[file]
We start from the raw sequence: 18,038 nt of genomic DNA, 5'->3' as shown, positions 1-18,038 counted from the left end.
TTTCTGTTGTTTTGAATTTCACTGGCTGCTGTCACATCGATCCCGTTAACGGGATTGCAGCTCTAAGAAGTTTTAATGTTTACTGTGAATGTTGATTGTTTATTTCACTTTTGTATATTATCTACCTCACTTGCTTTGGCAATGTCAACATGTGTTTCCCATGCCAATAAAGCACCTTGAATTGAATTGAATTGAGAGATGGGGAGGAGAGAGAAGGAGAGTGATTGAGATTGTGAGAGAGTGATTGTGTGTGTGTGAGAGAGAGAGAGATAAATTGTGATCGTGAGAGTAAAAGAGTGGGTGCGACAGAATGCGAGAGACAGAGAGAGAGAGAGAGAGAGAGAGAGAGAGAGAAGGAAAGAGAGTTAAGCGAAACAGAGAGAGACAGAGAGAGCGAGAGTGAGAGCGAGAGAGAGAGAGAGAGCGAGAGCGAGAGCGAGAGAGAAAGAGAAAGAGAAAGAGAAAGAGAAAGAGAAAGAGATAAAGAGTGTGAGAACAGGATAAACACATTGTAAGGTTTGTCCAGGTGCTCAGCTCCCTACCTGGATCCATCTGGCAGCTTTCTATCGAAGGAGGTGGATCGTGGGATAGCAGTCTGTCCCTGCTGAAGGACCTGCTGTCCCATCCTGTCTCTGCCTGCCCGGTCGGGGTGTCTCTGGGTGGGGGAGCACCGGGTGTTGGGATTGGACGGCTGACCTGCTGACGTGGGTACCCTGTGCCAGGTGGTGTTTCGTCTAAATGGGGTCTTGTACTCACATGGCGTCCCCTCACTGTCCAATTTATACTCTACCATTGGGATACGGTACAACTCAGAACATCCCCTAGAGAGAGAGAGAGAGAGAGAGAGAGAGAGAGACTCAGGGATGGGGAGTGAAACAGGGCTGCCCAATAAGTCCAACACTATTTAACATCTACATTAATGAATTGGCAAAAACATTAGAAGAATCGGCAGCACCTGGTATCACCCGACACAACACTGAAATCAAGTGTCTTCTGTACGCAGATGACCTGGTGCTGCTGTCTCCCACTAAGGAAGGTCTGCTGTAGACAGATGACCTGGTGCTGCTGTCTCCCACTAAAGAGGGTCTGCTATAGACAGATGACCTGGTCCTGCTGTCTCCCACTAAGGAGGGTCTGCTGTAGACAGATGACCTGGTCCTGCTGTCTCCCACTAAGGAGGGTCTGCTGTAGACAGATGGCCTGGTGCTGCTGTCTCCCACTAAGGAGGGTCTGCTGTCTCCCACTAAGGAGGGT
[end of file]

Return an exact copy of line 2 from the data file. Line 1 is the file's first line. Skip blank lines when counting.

TTTCTGTTGTTTTGAATTTCACTGGCTGCTGTCACATCGATCCCGTTAACGGGATTGCAGCTCTAAGAAGTTTTAATGTTTACTGTGAATGTTGATTGTTTATTTCACTTTTGTATATTATCTACCTCACTTGCTTTGGCAATGTCAACATGTGTTTCCCATGCCAATAAAGCACCTTGAATTGAATTGAATTGAGAGATGGGGAGGAGAGAGAAGGAGAGTGATTGAGATTGTGAGAGAGTGATTGTGTGTGTGTGAGAGAGAGAGAGATAAATTGTGATCGTGAGAGTAAAAGAGTGGGTGCGACAGAATGCGAGAGACAGAGAGAGAGAGAGAGAGAGAGAGAGAGAGAGAAGGAAAGAGAGTTAAGCGAAACAGAGAGAGACAGAGAGAGCGAGAGTGAGAGCGAGAGAGAGAGAGAGAGCGAGAGCGAGAGCGAGAGAGAAAGAGAAAGAGAAAGAGAAAGAGAAAGAGAAAGAGATAAAGAGTGTGAGAACAGGATAAACACATTGTAAGGTTTGTCCAGGTGCTCAGCTCCCTACCTGGATCCATCTGGCAGCTTTCTATCGAAGGAGGTGGATCGTGGGATAGCAGTCTGTCCCTGCTGAAGGACCTGCTGTCCCATCCTGTCTCTGCCTGCCCGGTCGGGGTGTCTCTGGGTGGGGGAGCACCGGGTGTTGGGATTGGACGGCTGACCTGCTGACGTGGGTACCCTGTGCCAGGTGGTGTTTCGTCTAAATGGGGTCTTGTACTCACATGGCGTCCCCTCACTGTCCAATTTATACTCTACCATTGGGATACGGTACAACTCAGAACATCCCCTAGAGAGAGAGAGAGAGAGAGAGAGAGAGAGAGACTCAGGGATGGGGAGTGAAACAGGGCTGCCCAATAAGTCCAACACTATTTAACATCTACATTAATGAATTGGCAAAAACATTAGAAGAATCGGCAGCACCTGGTATCACCCGACACAACACTGAAATCAAGTGTCTTCTGTACGCAGATGACCTGGTGCTGCTGTCTCCCACTAAGGAAGGTCTGCTGTAGACAGATGACCTGGTGCTGCTGTCTCCCACTAAAGAGGGTCTGCTATAGACAGATGACCTGGTCCTGCTGTCTCCCACTAAGGAGGGTCTGCTGTAGACAGATGACCTGGTCCTGCTGTCTCCCACTAAGGAGGGTCTGCTGTAGACAGATGGCCTGGTGCTGCTGTCTCCCACTAAGGAGGGTCTGCTGTCTCCCACTAAGGAGGGT